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Susan Thistlethwaite

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Susan Thistlethwaite
I am a Professor of Theology at Chicago Theological Seminary and the former President. I have written many academic books, but I love mystery fiction! I decided to try writing some mysteries and I am loving it. I also like hearing from readers.

I find, for myself, that mystery fiction can be a kind of psychological relief from our stressful times. You can relax into the mystery narrative and know that while bad things happen (it's usually a murder, after all!), there will also be truth and some measure of justice to restore a moral order.

Here are some Book Group discussion questions (they are also on my mystery website:):

1. How do our faith and/or values help or hinder us in addressing issues like sexual harassment either in our own lives, or in the lives of others?

2. Does Kristin Ginelli understand she’s a teacher not a cop any more? Does she push Ay-seong too hard or not hard enough to find out what’s going on?

3. Kristin is struggling with her own issues of personal grief and anger. Does this give her insight into the Kim family, or does she have trouble relating to the brother and sister because she does not understand her own limitations in regard to Korean culture?

4. Does Kristin begin to get some insight into her own white privilege from her interactions with persons of different races and cultures, and if so, how? If you think she fails, where does she fail and why?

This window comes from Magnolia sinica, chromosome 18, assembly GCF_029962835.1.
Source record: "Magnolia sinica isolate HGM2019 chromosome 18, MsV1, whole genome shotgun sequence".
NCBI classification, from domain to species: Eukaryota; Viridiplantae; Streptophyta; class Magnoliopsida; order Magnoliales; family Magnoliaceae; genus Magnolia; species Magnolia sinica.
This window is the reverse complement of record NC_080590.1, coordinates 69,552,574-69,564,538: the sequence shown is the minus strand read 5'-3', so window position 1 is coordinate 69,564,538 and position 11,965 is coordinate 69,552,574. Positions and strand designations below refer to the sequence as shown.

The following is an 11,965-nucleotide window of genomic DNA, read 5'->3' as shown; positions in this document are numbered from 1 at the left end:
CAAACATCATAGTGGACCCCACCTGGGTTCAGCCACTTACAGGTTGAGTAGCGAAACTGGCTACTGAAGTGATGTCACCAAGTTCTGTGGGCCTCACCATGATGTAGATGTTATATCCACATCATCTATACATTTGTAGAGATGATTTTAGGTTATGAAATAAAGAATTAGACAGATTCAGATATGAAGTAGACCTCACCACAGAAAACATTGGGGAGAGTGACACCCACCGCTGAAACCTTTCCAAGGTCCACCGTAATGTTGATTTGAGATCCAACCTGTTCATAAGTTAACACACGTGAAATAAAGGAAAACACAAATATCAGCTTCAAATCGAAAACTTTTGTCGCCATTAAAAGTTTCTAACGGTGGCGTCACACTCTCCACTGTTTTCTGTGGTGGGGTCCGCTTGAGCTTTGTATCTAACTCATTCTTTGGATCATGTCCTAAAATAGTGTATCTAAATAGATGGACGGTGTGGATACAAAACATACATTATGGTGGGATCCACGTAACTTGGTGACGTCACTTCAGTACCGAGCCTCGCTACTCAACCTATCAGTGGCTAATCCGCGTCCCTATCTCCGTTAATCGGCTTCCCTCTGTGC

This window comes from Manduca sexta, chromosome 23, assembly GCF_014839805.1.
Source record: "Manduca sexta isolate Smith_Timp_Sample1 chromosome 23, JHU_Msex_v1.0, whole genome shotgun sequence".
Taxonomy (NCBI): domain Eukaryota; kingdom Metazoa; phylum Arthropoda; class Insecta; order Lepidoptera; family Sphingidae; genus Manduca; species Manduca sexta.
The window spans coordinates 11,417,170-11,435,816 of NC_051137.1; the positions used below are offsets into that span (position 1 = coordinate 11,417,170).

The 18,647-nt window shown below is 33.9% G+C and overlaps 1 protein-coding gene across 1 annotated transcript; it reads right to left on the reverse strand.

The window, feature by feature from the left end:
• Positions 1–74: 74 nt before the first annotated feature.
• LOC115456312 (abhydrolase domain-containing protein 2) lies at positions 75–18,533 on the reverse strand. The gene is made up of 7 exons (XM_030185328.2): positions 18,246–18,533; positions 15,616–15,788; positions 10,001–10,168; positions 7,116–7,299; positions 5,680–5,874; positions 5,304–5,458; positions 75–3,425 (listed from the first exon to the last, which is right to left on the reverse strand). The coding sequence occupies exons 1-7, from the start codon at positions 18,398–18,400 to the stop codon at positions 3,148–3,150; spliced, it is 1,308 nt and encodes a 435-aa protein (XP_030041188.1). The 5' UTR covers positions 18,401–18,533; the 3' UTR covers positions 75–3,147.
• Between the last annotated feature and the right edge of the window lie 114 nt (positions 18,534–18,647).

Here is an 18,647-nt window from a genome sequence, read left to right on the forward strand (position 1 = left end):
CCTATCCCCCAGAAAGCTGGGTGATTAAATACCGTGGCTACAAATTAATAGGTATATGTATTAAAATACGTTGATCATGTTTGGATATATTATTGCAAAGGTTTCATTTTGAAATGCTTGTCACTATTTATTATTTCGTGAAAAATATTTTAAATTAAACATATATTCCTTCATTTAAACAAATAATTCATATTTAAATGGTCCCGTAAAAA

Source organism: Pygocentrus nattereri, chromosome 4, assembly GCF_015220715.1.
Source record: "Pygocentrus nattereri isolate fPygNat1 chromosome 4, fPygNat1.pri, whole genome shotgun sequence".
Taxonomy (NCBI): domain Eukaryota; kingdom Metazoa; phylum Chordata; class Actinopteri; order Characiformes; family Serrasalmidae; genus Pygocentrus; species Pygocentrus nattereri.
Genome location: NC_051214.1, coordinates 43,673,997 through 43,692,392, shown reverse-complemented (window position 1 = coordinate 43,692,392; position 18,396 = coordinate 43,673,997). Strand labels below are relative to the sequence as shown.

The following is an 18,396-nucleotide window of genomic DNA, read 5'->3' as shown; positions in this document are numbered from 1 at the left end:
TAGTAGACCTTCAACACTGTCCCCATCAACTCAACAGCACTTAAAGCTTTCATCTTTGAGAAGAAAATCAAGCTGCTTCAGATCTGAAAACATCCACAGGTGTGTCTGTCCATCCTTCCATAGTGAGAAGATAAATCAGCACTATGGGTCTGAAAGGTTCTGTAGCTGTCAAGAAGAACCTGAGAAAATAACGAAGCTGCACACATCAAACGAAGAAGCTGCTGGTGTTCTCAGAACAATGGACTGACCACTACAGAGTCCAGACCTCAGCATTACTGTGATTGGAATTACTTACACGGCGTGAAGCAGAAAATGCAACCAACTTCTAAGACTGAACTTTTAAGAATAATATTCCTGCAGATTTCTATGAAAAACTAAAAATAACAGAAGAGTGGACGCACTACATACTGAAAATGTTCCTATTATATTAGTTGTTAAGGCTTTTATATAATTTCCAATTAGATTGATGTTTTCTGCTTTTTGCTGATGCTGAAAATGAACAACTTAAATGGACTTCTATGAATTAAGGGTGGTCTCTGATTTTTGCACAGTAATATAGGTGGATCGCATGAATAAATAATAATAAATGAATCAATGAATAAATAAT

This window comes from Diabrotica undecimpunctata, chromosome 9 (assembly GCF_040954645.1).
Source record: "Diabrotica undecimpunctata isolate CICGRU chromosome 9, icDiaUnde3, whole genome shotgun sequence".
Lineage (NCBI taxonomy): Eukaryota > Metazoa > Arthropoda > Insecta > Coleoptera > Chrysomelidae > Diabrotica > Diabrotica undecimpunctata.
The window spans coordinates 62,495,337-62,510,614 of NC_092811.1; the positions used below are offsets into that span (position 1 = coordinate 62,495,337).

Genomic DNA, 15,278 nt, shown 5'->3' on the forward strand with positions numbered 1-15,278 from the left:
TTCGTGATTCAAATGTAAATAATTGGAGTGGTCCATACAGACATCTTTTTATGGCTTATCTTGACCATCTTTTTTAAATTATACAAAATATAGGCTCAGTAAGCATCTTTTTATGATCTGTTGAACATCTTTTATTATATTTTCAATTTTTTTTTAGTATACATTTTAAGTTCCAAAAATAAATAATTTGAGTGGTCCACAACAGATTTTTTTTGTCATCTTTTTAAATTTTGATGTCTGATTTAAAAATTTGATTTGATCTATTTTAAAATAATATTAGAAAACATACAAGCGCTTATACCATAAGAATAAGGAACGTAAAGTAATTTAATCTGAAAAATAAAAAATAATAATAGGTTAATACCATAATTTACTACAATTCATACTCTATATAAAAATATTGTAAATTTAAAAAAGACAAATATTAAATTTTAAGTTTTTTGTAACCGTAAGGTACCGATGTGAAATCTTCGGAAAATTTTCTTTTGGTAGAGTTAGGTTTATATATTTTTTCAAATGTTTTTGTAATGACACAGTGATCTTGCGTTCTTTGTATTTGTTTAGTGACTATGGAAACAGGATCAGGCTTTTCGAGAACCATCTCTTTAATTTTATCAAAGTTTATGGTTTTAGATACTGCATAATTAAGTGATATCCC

5. What might Alice Matthews have to say about Kristin’s barging ahead all the time?

6. Academic privilege is still alive and well on college campuses. How does that privilege intersect with white privilege? In other words, does Henry have the same access to power as Kristin?

7. A subplot is taking place in the quotations at the beginning of each chapter. Kristin starts out her new career as an academic thinking she can find mental refuge in ancient philosophy (Plato, Aristotle). Slowly, she begins to realize that power and privilege are masked by those abstractions. She starts thinking about power and privilege in real life as a subject for her dissertation. What helps YOU understand how to deal with power and privilege in the systems where you find yourself?

8. With which character, if any, did you identify?

I am also happy to discuss any of my non-fiction books with readers, as there are a lot of overlaps among the fiction and non-fiction, especially when it comes to violence against women.
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